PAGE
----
Just over a week ago, I was lucky enough to attend the MedTranslate Conference organised by The Alexandria Library and GxP Language Services in Germany. The conference was specifically designed for medical and pharmaceutical translators, making it one of the very few specialised translation events.
I’m by no means a conference pro, I’ve not been to many of them, but I do follow a lot of the events on twitter, and what struck me about MedTranslate was the level of professionalism shown by all of the attendees. There was very little complaining about rates, agencies or other issues that seem to be frequently discussed on various fora and blogs, but rather a clear feeling of being there to learn more about different aspects of medical translation.
One thing that really stood out for me was the calibre of the speakers and the topics they chose to present. For each of the presentations I attended, the presenter was clearly an expert in the topic, and had a lot to teach us.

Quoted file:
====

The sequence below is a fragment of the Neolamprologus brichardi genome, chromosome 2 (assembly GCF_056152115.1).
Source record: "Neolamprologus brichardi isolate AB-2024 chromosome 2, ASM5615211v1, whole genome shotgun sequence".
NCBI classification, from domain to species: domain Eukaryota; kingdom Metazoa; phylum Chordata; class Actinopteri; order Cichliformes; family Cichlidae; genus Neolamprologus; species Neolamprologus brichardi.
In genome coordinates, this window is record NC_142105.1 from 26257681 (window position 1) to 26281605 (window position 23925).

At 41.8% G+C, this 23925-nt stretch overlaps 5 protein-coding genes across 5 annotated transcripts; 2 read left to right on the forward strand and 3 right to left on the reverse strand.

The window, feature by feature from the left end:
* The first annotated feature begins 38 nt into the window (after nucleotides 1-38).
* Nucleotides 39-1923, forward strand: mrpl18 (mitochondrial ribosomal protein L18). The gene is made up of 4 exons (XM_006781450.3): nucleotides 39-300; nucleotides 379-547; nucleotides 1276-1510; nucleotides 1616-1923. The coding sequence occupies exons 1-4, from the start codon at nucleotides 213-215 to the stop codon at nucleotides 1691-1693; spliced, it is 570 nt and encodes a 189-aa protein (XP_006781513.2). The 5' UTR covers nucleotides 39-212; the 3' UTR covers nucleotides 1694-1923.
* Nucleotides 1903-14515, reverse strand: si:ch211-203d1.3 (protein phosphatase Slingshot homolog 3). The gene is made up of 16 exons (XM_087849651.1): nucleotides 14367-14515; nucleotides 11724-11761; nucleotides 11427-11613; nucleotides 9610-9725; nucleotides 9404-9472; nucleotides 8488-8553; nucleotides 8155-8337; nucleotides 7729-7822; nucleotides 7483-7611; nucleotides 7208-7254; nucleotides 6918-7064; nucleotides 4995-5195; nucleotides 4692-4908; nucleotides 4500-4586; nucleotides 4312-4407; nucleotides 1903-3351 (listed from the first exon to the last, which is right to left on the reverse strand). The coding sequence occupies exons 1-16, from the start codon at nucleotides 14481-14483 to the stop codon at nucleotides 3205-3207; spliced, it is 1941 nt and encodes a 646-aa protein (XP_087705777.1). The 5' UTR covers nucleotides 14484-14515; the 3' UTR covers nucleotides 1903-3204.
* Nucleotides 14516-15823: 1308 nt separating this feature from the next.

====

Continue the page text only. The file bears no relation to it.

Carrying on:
Of course, there was also a great deal of networking to be done, and it was lovely to meet some of the people I know through twitter or email in real life, and to meet a huge number of very interesting colleagues who share a similar vision for the translation profession in the future. I think it speaks very highly of the conference that many of us travelled quite a long way to get there (some even crossing the Atlantic for the weekend!), which definitely suggests that there is a gap in the market for more specialised translation conferences.
In amongst all of the information I picked up over the weekend (and wow, was it intense), I think there is one key area which we all felt needs further work – increasing the visibility of truly professional translators for clients. Siegfried Armbruster’s new idea of a faculty for medical translators was discussed at length, and it’s going to be really interesting to see whether it can fulfill his vision. Only time will tell!
Overall, I came back from MedTranslate feeling incredibly positive and inspired, full of ideas for the future. Hopefully this will mark the start of more specialised translation conferences, as it makes a nice change from the more general ones I’ve been to previously.
Other reviews of the conference (I’ll add more as I find them!):